Wednesday, March 5, 2003 | 10:52 a.m.
Las Vegas housing analysts told a group of home builders Tuesday that there is less than two decades worth of land left for residential development.
"Where that expansion will happen, for the most part is the northwest, south and south of Summerlin," Richard Lee, vice president of First American Title said.
Lee and Dennis Smith, president of Home Builders Research Inc., presented their analysis of the Las Vegas housing market to about 500 home builders, lenders and government officials Tuesday.
Smith said one question he and Lee wanted to answer was how much total undeveloped land is left for a builder wanting to build a typical subdivision.
The answer: With an absorption rate of 5,000 to 6,000 acres a year, about 13 years worth of land is remaining for residential development.
Lee said that number was found by taking the total land in the Bureau of Land Management disposal area, about 327,300 acres, and subtracting developed land, non-residential land, land with a slope greater than 10 percent, and land designated for rural preservation.
The current Las Vegas Valley and the BLM "disposal boundary" can be loosely defined as the boundary created by the mountains surrounding Las Vegas.
"We don't want to stop growth, but how we manage it will define Las Vegas over the next 10 years," he said.
The effect of dwindling land supplies will keep the price of land up and affordable housing scarce, Lee said.
Lee defined affordable housing as a home $150,000 or less.
"That's why the pressure is there to get zone changes for (Cooperative Management Area) land and for more dense housing," he said.
The Cooperative Management Area, or CMA, is land designated by McCarran International Airport as unsuitable for neighborhood development because it is below noisy flight paths.
Land prices aren't likely to go down because the BLM doesn't release land for development fast enough to meet demand, Smith said.
"It just takes too long to process," he said. "Instead of a little here, a little there, we need one big hunk at once."
When land designated for development gets closed to being used up, the BLM will likely move out the boundary again, Smith said.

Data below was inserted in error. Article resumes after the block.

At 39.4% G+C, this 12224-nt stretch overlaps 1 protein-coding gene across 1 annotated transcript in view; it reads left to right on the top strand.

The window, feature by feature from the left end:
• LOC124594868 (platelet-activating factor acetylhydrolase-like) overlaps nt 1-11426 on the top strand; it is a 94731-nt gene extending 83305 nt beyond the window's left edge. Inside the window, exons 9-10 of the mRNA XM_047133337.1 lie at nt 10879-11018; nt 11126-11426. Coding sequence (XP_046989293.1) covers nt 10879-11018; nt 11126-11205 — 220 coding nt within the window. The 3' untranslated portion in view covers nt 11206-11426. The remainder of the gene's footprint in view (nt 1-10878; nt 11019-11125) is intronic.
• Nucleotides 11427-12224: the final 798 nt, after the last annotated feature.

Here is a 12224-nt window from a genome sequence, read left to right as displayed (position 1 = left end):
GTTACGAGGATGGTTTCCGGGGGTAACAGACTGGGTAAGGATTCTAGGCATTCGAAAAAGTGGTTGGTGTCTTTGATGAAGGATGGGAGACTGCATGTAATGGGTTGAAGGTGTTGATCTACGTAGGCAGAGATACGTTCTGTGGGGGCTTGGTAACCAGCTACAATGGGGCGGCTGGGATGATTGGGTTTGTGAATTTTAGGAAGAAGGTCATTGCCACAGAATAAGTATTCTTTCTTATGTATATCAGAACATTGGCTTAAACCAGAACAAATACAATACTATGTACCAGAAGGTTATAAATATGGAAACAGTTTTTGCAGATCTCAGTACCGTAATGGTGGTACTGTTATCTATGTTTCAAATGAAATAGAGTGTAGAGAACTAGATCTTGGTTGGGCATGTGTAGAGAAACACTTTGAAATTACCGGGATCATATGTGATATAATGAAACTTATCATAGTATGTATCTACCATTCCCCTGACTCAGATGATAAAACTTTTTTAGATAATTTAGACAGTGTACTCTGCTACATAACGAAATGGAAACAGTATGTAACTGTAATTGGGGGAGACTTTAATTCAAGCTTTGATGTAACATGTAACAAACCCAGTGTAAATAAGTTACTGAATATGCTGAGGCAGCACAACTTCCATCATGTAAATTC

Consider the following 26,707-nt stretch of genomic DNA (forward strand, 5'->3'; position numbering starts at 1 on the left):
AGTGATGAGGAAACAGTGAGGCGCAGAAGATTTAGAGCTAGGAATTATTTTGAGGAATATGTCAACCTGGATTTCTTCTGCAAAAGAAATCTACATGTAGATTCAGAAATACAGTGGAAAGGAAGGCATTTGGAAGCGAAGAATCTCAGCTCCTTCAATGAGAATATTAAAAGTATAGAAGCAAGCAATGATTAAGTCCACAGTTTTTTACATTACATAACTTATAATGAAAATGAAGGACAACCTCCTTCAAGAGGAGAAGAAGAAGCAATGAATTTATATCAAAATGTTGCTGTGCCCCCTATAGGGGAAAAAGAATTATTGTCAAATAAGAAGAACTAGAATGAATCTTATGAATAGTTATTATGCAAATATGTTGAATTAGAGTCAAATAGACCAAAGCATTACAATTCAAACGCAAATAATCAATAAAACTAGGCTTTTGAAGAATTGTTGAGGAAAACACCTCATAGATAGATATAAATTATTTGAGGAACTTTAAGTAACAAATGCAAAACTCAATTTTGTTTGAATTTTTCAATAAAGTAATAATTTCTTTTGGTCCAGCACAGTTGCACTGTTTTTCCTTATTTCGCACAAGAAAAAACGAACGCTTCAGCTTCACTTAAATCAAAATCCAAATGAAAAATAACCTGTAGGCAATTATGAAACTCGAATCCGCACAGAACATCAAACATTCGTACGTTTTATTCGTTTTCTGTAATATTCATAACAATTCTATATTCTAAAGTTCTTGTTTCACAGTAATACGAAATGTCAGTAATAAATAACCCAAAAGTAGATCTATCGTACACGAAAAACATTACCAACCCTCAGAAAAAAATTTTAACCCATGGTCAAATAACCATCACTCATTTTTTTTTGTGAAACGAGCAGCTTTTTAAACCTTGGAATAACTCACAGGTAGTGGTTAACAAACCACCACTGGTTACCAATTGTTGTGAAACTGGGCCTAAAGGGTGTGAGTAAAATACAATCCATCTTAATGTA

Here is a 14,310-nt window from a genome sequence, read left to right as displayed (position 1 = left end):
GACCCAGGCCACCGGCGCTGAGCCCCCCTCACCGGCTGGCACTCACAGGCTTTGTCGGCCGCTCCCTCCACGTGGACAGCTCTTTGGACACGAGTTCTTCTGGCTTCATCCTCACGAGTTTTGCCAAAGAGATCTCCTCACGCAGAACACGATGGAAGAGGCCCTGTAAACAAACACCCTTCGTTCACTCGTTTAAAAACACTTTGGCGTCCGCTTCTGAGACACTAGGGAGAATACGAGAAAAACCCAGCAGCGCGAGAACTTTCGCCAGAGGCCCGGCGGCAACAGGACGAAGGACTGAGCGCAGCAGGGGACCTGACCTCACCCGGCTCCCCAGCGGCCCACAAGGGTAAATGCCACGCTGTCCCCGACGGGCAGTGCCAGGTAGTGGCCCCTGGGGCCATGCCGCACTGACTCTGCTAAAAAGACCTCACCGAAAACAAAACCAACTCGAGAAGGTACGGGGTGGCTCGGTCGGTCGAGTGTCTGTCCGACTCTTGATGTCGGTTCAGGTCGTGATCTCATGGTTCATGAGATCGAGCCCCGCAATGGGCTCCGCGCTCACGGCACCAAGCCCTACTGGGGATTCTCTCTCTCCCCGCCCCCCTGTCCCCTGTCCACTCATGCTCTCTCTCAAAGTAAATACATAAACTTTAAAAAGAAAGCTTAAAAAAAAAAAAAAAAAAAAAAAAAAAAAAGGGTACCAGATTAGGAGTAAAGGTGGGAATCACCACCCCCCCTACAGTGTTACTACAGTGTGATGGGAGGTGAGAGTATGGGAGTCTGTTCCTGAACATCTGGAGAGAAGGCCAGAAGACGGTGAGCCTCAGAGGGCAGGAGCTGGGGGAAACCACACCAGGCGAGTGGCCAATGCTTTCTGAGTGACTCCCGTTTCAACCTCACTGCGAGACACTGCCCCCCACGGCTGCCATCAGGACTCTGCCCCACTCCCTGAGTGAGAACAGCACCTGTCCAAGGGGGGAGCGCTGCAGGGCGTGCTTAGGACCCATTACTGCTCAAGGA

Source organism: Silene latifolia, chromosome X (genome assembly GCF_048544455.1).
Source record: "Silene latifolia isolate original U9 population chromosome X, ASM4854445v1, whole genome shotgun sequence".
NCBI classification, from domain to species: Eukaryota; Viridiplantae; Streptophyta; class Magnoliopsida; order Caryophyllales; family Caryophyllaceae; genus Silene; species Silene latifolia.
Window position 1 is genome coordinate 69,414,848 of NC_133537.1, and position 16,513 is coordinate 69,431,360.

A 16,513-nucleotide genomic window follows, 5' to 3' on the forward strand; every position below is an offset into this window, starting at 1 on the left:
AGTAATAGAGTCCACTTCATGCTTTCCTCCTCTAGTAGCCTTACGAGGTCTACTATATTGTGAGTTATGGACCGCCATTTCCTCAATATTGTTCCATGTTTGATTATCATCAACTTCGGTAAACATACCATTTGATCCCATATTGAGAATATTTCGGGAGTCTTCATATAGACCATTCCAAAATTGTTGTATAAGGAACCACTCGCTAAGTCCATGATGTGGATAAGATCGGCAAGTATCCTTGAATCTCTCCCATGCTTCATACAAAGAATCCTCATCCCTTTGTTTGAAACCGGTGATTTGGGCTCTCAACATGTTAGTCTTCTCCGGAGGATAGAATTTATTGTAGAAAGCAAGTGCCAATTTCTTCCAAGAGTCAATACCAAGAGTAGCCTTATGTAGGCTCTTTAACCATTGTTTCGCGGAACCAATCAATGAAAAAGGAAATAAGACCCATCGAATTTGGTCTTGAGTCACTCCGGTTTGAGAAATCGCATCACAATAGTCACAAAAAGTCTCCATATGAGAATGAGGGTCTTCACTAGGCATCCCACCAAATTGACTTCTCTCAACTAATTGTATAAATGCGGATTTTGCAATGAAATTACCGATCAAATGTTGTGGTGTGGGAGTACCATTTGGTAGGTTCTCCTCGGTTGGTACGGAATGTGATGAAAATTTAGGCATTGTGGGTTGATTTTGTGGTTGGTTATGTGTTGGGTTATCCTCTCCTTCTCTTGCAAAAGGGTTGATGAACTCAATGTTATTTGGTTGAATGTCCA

"We will run out of land (in 13 years) based on what we have," he said. "The BLM has a lot out there that they can add."
Development can likely continue west, north and south of Las Vegas as long as the BLM releases the land and as long as municipalities put together development plans, Smith said.
But there are some issues hindering growth such as the mountains, a proposed airport in the south and water resources.
"Do we have enough water to develop any new lands that are released by the BLM is an issue," Smith said. "The answer is we will if people are willing to conserve."
Lee said there will be so many constraints on future land released by the BLM outside the current disposal boundary that it will never make a difference in land prices.
Lee told the audience of home builders that they should start planning mid- to high-rise living in Las Vegas.
"The only alternative is to learn to deal with higher priced land and for us to go up," he said. "We will go up, it will be the Manhattanization of Las Vegas."
Last year Lee and Smith estimated land available for residential use in the Las Vegas Valley would last about 10 to 12 years.
That analysis include the additional 24,000 acres added by the federal government in November to the BLM's 303,000 acres slated for future release, Lee said.
Better numbers from government agencies and a clearer picture of what is and isn't available for residential use contributed to the similar number, Lee said.
Smith also told the group that he expects 2003 to be a record year for new home sales, with 23,000 new homes to be sold locally.
The hot spot for builders in 2003 will be North Las Vegas, with the Aliante master-planned community coming online, Smith said.